Suggest additional depression treatments if your partner finds that their therapy sessions or medications are not helping. They can find a new therapist or try treatments such as transcranial magnetic stimulation (TMS).
8. Practice Self-Care and Patience
It’s important to know how to cope when your partner has depression because you have to tend to your own needs as well. Practicing self-care will prevent you from becoming burnt out while caring for your partner. To practice self-care, try some of the following tips:
Dedicate time to enjoying your hobbies and interests.
Schedule time with friends and family.
Eat healthy meals and stay hydrated.
Give yourself time to rest.
Seek support when you need it.
Caring for a loved one can cause stress and deplete your energy if you neglect your own self-care. Pay attention to your feelings and rest when you’re overwhelmed. Schedule regular times to visit friends, spend time with family, meditate or do things you enjoy. You will be better able to support your partner when you feel rested and healthy yourself.
Seek help from a support group, counselor or therapist if you feel overwhelmed or stressed. Talking with others can help you identify your own mental health needs and work through them as you cope with supporting your loved one.
Things to Avoid When Talking to a Loved One With Depression
How you talk to a loved one with depression can significantly impact their experience. When you’re learning how to support a partner with depression, it’s important to avoid the following:
Taking Their Words or Feelings Personally
When talking to a loved one with depression, remember that depression is not your or your partner’s fault. If they express difficult thoughts or feelings, avoid taking them personally. Allow your partner to feel what they are feeling, and take time for yourself if you need to.
Minimizing Their Experience or Trying to Fix Their Situation
Avoid comparing your partner’s situation to others’ situations or trying to minimize their feelings by telling them to think positively. You can encourage positive thinking by offering compliments or reminding your loved one of positive memories and things to look forward to, but avoid telling them to simply think positively. It’s also best to avoid using phrases such as, “I know how you feel” or “Everyone goes through this sometimes” because these can minimize your partner’s feelings.
Offering Unwelcome Advice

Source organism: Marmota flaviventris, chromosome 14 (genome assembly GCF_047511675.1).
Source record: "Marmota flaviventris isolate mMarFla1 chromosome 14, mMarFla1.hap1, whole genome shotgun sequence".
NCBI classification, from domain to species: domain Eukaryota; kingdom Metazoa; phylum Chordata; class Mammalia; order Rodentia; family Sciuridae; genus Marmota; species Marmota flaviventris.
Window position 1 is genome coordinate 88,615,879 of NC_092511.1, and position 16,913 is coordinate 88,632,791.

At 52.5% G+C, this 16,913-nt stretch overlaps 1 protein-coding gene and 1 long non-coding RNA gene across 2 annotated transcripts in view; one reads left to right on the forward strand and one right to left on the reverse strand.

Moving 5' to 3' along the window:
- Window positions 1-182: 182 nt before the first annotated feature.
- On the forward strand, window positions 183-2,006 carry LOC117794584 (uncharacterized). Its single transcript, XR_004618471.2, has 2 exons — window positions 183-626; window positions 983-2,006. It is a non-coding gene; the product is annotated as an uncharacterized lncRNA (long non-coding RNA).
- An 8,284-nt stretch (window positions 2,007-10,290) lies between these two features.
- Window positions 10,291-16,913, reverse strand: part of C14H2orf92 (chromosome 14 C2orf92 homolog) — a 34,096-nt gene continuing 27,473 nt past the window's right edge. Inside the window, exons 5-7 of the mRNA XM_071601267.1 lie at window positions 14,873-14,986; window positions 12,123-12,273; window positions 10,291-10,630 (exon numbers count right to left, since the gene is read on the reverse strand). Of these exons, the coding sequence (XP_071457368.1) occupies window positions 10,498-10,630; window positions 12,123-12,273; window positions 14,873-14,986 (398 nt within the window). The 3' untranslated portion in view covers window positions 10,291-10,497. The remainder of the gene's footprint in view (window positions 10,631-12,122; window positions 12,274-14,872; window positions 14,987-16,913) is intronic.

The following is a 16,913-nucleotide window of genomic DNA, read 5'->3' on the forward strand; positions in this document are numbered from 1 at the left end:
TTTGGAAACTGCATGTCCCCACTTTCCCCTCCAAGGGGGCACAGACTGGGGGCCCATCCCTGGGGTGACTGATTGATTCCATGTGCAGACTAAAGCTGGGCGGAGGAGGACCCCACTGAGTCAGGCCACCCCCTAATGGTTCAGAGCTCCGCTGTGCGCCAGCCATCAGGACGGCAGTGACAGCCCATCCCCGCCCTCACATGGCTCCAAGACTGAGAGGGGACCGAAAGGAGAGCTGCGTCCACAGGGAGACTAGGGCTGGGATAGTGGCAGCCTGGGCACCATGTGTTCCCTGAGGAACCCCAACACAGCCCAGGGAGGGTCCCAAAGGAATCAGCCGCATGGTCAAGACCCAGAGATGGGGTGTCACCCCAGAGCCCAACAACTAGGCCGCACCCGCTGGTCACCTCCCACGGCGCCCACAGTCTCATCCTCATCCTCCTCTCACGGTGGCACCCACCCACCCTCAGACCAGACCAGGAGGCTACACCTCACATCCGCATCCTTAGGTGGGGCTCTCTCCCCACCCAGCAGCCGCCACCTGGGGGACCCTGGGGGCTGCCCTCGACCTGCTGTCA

If your significant other is struggling with depression, they may not have the energy to receive advice or implement it. Rather than giving advice when your partner feels down, listen to them empathetically and offer advice only if they ask for it. You can also encourage positive actions by inviting them to walk with you or eat a healthy meal together.
Expressing Personal Opinions About Medication
Allow your partner to make their own decisions regarding medication. Some people find medication helpful, while others prefer natural remedies or other treatments. Choosing to take or not take medication is a personal decision that your loved one should decide with their healthcare professional.
Avoid pressuring your partner to take antidepressants if they don’t feel comfortable doing so, and avoid discouraging medication if your loved one finds it beneficial. If you have strong opinions about medication, try to avoid talking about the subject.
Contact My TMS Therapy
Depression in relationships can be difficult for people and their partners. Depression is a very real condition that can cause emotional and physical pain, making it difficult to enjoy life, perform daily tasks and connect with others. You can help your loved one cope with depression in various ways. Remind them that they are loved and supported, and help them seek professional help when needed.
Consider TMS therapy if your partner finds that other depression treatments aren’t helping them. TMS is a safe, non-invasive procedure that can treat depression symptoms when therapy and medication are ineffective. This FDA-approved treatment uses magnetic energy pulses to stimulate nerve cells in the brain’s prefrontal cortex and ease depression symptoms. My TMS Therapy offers both deep TMS and repetitive TMS, and our staff is passionate about providing high-quality care. Contact My TMS Therapy to learn more about how we can help treat depression.